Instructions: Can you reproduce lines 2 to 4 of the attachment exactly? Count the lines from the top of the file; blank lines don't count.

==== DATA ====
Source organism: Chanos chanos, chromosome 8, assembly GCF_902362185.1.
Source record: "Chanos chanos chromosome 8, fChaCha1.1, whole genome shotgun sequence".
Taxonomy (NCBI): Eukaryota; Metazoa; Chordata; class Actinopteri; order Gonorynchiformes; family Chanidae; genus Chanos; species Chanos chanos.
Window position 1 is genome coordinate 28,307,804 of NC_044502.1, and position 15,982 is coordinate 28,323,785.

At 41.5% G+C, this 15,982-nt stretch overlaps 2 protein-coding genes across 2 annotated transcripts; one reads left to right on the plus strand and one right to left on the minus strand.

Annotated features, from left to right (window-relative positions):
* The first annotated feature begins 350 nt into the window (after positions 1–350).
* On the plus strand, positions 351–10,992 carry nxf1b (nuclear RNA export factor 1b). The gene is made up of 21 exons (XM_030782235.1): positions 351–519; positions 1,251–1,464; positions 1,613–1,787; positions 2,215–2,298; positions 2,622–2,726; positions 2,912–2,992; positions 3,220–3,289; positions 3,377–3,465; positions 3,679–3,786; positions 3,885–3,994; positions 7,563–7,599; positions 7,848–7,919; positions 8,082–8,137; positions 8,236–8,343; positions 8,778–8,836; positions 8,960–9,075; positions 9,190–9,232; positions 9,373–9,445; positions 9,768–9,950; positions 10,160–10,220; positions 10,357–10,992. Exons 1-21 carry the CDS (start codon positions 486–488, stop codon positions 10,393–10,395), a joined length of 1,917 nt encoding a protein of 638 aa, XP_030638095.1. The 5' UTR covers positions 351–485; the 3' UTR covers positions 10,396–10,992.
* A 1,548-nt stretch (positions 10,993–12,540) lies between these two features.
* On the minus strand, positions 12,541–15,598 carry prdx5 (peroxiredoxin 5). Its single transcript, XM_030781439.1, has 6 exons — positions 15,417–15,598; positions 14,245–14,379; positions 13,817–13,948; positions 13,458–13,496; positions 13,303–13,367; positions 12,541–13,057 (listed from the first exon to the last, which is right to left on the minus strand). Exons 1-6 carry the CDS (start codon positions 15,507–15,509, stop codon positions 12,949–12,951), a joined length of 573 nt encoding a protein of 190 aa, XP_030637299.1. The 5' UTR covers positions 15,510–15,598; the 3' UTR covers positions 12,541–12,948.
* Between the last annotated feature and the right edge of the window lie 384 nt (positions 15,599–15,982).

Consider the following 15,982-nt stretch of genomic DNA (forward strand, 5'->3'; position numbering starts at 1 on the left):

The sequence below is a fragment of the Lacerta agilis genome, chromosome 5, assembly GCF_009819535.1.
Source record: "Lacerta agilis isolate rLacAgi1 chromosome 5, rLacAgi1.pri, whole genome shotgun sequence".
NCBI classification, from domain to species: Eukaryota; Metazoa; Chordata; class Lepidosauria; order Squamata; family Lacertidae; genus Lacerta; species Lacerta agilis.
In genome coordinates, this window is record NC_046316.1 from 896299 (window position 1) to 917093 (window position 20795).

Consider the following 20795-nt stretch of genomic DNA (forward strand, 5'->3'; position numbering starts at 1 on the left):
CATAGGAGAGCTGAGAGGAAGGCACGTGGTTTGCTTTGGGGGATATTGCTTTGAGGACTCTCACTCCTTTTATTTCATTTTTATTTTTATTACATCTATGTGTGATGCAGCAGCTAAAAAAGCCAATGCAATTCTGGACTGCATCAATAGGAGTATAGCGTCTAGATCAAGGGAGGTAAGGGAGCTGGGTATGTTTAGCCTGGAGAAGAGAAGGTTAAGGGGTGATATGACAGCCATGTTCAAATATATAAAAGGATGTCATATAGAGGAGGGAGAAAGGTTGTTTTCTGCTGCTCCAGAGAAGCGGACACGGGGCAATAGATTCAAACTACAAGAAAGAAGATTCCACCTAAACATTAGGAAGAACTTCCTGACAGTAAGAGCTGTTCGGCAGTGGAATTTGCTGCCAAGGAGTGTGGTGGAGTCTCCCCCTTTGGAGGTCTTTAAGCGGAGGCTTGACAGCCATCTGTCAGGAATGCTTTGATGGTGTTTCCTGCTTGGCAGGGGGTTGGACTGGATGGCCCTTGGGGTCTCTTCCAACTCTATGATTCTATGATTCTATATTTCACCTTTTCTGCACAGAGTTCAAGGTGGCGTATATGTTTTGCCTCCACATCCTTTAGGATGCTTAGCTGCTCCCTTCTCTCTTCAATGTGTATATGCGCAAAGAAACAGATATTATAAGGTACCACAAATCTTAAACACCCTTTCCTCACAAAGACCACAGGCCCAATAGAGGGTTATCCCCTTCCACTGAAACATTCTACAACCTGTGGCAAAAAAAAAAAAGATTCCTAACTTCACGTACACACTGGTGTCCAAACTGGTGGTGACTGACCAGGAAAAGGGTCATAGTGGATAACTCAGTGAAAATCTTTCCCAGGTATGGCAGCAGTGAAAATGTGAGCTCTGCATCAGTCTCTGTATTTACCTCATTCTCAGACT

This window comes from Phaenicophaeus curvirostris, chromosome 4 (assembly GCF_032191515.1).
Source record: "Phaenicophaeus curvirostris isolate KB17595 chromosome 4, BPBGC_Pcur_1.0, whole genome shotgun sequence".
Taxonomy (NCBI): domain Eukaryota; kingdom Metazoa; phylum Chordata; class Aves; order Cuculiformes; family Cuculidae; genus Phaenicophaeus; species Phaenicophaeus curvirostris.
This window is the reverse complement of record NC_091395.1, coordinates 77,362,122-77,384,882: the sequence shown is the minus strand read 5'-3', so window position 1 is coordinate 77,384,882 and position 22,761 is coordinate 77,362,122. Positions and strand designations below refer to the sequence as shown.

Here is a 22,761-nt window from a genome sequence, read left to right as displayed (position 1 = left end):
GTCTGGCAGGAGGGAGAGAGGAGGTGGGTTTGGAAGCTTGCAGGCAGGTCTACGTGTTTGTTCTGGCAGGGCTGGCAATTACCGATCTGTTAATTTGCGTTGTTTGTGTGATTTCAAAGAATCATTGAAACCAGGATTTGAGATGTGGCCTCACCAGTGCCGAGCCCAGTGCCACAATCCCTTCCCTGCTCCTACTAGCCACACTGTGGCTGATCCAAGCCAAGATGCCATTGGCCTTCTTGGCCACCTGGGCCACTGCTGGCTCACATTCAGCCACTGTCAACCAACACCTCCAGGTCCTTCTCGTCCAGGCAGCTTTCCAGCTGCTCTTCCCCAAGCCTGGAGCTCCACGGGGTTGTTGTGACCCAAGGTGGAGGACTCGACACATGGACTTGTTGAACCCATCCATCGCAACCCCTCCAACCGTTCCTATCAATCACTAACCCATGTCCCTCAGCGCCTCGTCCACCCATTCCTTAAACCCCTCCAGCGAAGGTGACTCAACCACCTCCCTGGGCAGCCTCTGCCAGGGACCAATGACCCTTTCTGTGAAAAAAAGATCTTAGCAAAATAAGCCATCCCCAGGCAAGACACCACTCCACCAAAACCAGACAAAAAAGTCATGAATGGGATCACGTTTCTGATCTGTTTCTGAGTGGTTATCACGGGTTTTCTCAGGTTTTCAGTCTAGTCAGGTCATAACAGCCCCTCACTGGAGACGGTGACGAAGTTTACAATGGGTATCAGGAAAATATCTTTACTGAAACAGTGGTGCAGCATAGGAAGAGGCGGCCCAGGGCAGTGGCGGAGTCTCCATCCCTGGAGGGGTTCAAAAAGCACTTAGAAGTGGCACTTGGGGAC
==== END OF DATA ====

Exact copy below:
Source record: "Chanos chanos chromosome 8, fChaCha1.1, whole genome shotgun sequence".
Taxonomy (NCBI): Eukaryota; Metazoa; Chordata; class Actinopteri; order Gonorynchiformes; family Chanidae; genus Chanos; species Chanos chanos.
Window position 1 is genome coordinate 28,307,804 of NC_044502.1, and position 15,982 is coordinate 28,323,785.